The chemists, scientists and engineers who make tires possible have to be extremely creative. On the business side, those who market and sell the finished products have to be just as creative—and in a completely different way.
When the COVID-19 pandemic shut down the world of sports, it made such marketing efforts that much more difficult. "Traditional" advertising and marketing that were tied to events, teams and leagues, long a central avenue for public awareness for tire makers, suddenly disappeared.
And it was not just the obvious sports, such as motorsports—now making a return—where the close relationship between the tire and vehicle made for an obvious tie-in. The marketing efforts extended to baseball, basketball, football, hockey and soccer, and to lesser known events such as Major League Fishing, where Continental still looks to sell its General-brand tires to owners of pickup trucks.
When these activities suddenly stopped, it wasn't easy for tire manufacturers to figure out new ways to keep their brands top of mind. Not only did the cancellation of sporting events take away the opportunity for TV ads and venue marketing, it stripped the industry of the coveted direct-to-consumer engagement activities. Conti, for example, takes a truck around the country to Major League Soccer venues to run on-site promotions.
Bridgestone also knows the value of connecting with sports fans, with its marketing activities ranging from racing to golf, from the NHL to the NFL. It had to be the most disappointed of any of the tire makers as one of its gems, the Tokyo 2020 Summer Olympics, was postponed a year. Ever since it became a top level Olympic sponsor, the world's largest tire company had targeted the 2020 Olympics, slated to take place in its headquartered city, no less.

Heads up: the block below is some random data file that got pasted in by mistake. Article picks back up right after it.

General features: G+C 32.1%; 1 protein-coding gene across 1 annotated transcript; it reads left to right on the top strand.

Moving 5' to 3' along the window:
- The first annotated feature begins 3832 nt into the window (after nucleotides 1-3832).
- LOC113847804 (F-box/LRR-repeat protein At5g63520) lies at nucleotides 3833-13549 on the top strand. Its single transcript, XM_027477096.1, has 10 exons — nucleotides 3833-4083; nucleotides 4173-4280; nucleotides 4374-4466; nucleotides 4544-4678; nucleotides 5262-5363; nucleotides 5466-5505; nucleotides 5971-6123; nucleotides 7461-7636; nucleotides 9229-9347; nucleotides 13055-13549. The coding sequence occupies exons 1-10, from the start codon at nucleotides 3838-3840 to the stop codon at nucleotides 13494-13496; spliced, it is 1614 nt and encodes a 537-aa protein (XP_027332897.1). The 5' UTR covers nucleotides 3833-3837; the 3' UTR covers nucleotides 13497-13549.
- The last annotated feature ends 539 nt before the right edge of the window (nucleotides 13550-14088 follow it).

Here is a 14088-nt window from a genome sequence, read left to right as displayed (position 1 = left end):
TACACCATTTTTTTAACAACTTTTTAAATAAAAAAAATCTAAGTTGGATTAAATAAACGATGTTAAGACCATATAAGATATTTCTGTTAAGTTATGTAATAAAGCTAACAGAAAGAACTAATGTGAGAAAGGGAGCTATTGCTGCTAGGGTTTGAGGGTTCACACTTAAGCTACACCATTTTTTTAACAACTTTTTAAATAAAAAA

Company officials, though, realize we are living in a time like no other, and while they continue to try to boost brand awareness, they say they will do so "in a way that's appropriate for the times we're in."
Other tire companies also are doing some "out of the box" thinking with their marketing efforts. Cooper Tire embraced the world of virtual sports, leveraging its sponsorship of several motorsports' series into a marketing effort that involved e-series championships utilizing race simulators.
Kumho has leaned heavily on its relationship with the NBA to boost its brand awareness for the past six years. While it is on board with the NBA's upcoming season re-launch and subsequent playoffs, during the break it used its strong media content, along with social and digital programs, to continue to reach its target audience.
With the short-term future of spectator sports still in doubt—particularly those that involve fan attendance—it is likely that tire companies have learned some new tricks to ensure their brands are top of mind when it counts most: When the customer goes tire shopping.